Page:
The controller 114 repeatedly commands the components to initiate the above-described sequence in a manner such that the range data and electronic spectral data are generated in sequence. Range data and electronic spectral data are assembled together by an image match module 131 to construct an image. In this manner, the controller 114 sequentially builds a spectrally textured range image. The position of a spectrally textured range image in space is known relative to the optical axis of the optical bench 112. The controller 114 rectifies the relative position and orientation of a spectrally textured range image to a relative position and orientation within a local coordinate system.

The system 100 may include a position and orientation system 132 to generate position and orientation data with respect to the Earth. The position and orientation system 132 may provide a bearing or heading (azimuth) of the system 100. Azimuth is typically expressed as a horizontal angle of the observer's bearing, measured clockwise from a referent direction, such as North. A position and orientation system 132 may include a high-accuracy compass capable of digital output. In certain implementations, the position and orientation system 132 may provide the tilt or inclination of the lidar 102 with respect to the Earth's surface. For example, the lidar 102 may be tilted with respect to one or two axes. For simplicity, however, the following exemplary embodiments assume that the lidar 102 is level prior to scanning.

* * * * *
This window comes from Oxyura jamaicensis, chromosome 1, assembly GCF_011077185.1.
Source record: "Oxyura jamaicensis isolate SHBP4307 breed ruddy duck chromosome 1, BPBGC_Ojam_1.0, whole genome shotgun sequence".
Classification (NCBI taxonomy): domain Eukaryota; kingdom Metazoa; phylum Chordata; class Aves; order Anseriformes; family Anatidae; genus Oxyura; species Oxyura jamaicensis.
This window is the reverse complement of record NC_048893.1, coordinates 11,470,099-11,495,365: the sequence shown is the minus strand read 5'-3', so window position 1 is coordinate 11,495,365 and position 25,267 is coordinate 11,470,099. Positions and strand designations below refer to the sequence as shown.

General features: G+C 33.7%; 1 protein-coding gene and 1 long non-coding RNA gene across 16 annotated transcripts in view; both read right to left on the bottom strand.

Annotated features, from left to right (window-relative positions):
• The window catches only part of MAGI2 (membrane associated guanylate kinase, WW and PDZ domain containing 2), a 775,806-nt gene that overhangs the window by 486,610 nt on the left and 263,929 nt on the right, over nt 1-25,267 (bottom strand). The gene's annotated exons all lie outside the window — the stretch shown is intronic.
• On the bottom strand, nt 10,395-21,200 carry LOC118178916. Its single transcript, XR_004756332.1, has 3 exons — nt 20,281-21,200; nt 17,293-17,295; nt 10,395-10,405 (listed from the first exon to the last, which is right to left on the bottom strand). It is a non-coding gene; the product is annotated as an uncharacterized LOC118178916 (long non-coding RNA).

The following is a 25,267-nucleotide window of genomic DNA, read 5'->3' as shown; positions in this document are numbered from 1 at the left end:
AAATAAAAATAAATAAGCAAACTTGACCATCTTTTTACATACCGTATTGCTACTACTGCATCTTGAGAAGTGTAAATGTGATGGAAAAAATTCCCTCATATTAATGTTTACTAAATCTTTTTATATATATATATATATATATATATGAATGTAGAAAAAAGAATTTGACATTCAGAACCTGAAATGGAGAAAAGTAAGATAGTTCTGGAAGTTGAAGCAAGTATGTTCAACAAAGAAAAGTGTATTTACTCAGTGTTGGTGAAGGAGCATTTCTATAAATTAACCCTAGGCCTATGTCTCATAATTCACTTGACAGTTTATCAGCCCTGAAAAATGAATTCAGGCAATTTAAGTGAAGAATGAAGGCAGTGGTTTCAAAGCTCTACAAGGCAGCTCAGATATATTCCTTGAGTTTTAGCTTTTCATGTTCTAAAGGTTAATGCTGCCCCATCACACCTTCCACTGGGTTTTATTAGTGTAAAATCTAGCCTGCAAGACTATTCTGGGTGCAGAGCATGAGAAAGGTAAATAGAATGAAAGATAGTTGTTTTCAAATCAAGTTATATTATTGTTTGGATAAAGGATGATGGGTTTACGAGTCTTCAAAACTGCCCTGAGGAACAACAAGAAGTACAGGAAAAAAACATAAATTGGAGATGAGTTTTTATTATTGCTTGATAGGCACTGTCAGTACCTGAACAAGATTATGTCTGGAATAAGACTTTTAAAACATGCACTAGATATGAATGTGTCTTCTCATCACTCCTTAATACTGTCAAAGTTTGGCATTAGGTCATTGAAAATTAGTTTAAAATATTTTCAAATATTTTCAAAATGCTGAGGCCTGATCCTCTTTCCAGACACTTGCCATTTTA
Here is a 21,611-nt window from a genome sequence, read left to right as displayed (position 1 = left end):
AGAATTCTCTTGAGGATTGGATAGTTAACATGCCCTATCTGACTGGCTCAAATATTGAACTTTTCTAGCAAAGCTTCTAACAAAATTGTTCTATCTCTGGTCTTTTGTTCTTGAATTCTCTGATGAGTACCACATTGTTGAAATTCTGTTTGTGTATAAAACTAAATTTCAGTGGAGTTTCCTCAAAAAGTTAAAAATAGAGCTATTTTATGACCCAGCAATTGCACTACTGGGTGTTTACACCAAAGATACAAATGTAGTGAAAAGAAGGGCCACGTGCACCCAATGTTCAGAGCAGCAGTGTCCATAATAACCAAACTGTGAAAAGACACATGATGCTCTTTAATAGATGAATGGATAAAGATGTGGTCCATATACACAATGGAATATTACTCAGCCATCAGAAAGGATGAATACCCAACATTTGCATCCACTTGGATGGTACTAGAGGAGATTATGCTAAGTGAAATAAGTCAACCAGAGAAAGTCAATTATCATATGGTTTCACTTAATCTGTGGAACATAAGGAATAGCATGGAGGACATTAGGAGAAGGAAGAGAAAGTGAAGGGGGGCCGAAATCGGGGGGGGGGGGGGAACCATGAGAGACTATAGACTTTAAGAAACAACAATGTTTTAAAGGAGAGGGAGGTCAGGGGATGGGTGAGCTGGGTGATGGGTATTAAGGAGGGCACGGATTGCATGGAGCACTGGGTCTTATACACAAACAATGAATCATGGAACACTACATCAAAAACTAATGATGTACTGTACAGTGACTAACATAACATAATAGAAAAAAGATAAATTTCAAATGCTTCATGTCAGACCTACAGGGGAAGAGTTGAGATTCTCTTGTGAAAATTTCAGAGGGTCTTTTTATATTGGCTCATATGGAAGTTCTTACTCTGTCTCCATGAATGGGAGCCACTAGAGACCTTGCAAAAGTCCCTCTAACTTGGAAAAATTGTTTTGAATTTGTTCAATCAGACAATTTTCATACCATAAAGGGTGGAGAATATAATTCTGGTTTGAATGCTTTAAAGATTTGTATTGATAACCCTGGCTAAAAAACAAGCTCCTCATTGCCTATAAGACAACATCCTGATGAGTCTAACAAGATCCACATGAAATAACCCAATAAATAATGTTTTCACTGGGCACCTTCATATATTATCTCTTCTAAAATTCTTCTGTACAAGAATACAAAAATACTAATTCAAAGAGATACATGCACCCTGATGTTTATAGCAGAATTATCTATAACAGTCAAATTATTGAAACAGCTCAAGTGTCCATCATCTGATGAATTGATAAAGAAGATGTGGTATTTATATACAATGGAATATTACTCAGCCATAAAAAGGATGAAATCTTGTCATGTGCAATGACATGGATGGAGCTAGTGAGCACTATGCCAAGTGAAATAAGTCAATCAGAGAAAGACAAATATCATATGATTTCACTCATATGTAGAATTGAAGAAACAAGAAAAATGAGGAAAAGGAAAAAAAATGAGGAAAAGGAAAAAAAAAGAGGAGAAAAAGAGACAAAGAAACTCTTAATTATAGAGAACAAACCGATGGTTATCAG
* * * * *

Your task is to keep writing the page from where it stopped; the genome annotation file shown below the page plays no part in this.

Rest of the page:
The controller 114 receives the position and orientation data with respect to the Earth and rectifies the relative position and orientation of the spectrally textured range image to a global coordinate system. A clock 134 provides a timing signal to the controller 114 and the position and orientation system 132, to ensure the system position and orientation is known at the exact time of the data acquisition.

Following the rectification, the controller 114 converts a spectrally textured range image into a 3D image patch. The 3D image patch may be stored in a mass storage device 136, such as a hard disk drive, optical storage device (e.g., DVD-RW) memory. The mass storage device 136 may be construed to include any combination of volatile, non-volatile, magnetic, or optical storage media.

An object shape is represented by a multitude of 3D points derived from the processing of lidar signals. The 3D points are collectively referred to herein as a point-cloud. Techniques and implementations disclosed herein improve the ability to obtain high-fidelity, high-resolution lidar point-clouds without the use of improved lidar technology or improved platform stabilization technology.

Referring to FIG. 2, a diagram illustrates one optical design 200 for the system 100. As can be appreciated, numerous optical designs may be implemented, and the illustration of FIG. 2 is for illustrative purposes only. The optical design 200 provides both a lidar focal plane 202 and an EO focal plane 204. An optic 206 may be incorporated, such as within the optical bench 112, to direct captured radiation to the respective planes 202, 204. The EO focal plane 204 detects any form of active or passive optical radiation collected on detectors positioned on a focal plane. In the system 100, the EO focal plane 204 coincides with the digital camera 110, and the lidar focal plane 202 coincides with the lidar receiver 108.

The optical bench 112 aligns the focal planes 202, 204 such that the lidar 102 and the digital camera 110 are aligned as long as their subtended angles are within the FOV. Accordingly, the alignment of a laser beam 126 is automatically matched or aligned with the optical radiation 130 sensed by the digital camera 110 that generates EO pixels for the same FOV. Thus, if a transmitted laser beam 126 casts a footprint on an object in the FOV, the corresponding pixels on the EO focal plane 204 that are directed at the same object are immediately and unambiguously known. The lidar footprint and the EO pixels are thus aligned at the pixel level (pixel-aligned). The EO detector array 111 and the lidar receiver 108 generate image data that is read from the same portion of the FOV at the same time.